4. Finally, there is a financial consideration. My dad is running out of money, and we cannot long term afford in-home care--but he does have a long term care insurance policy he took out on his own about 15yrs ago.
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Why does he need to leave his home? What are the exact issues that makes you think he needs to move into assisted living? My mom is 89 and lived on her own until recently because we wanted to be together now that I can spend time with her. Moving away from your home is quite dramatic and emotionally traumatic. You no longer have control of your environment and it is a sign that your life. Is coming to an end, especially for a man who has been a provider all his life. His things are ther. He is comfortable there. His memories are wrapped around every pillow. Additionally he will have to go through his things to determine what he can keep, what gets given away and what gets thrown away. This is a lifetime of things that represent who he is. Put yourself I. His position before you assume he has to move into assisted living.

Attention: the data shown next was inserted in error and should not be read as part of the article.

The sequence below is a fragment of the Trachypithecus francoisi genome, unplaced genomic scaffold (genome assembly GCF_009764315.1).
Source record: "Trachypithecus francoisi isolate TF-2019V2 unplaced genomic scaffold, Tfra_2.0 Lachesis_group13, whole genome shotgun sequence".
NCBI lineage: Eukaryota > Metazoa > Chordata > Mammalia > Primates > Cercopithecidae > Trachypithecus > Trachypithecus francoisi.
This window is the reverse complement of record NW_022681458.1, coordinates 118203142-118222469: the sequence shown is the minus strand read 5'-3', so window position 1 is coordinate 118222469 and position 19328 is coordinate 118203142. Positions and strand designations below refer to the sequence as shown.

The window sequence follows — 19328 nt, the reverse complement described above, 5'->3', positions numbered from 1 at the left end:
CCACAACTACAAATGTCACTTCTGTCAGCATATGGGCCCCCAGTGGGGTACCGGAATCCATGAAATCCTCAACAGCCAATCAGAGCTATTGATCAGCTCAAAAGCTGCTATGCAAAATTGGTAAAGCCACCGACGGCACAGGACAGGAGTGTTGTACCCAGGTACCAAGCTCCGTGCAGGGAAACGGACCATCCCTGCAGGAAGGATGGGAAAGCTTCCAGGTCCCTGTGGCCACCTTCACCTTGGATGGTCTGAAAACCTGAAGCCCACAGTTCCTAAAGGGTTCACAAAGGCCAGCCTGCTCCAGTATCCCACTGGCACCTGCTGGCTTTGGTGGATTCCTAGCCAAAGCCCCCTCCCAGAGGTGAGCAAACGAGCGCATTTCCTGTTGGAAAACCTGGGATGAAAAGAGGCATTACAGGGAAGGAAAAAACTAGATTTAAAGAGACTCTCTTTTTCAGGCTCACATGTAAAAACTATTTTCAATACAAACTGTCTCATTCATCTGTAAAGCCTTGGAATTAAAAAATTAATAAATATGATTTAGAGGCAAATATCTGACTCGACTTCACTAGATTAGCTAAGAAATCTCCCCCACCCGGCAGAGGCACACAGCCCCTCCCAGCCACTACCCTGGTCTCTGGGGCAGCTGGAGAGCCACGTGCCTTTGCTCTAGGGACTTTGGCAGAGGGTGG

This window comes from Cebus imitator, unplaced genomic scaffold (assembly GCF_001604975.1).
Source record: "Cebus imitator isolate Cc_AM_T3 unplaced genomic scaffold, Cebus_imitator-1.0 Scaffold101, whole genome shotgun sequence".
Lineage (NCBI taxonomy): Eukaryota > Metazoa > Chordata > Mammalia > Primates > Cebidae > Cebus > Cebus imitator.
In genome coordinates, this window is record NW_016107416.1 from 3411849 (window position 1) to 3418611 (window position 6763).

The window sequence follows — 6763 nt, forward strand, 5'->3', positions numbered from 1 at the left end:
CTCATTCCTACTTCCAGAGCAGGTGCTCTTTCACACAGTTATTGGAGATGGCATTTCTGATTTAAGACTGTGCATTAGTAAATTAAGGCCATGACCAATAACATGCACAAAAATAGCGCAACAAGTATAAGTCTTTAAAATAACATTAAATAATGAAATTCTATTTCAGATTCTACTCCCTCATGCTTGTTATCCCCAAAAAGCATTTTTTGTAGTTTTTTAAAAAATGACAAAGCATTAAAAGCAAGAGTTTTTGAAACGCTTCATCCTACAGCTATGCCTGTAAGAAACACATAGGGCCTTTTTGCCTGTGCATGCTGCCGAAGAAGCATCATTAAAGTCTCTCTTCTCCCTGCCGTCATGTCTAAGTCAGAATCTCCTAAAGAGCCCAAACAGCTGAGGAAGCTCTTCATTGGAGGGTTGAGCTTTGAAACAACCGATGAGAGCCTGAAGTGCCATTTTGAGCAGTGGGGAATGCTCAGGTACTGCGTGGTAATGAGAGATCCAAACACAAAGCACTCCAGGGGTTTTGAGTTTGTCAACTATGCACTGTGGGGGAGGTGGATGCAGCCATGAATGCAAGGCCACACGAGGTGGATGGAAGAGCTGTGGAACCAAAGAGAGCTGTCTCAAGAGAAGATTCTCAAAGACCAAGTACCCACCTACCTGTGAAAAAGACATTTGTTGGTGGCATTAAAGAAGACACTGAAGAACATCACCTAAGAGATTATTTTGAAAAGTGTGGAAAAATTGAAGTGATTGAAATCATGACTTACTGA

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Eddihaskell:
"Is your father hurting himself through poor judgement about his health or finances, or living alone?" He pretty much cannot live alone; there is some concern over finances (he has an overdue income tax bill), but much of it has been automated. He was able to live on his own for three months while my stepmom was selling her house, with the help of Visiting Angels--but we cannot afford Visiting Angels as a longterm solution.
"If you already have an excellent and trusting relationship with his wife, then speak with her." I have a pretty good relationship with her; however, she is 86 and battling cancer (although doing quite well)
"I need to bring up the status of your fathers estate if there is one." They signed a pre-nup, and there's not much of an estate. He's got about $50K in cash left and the house is in a trust in my and my brother's names.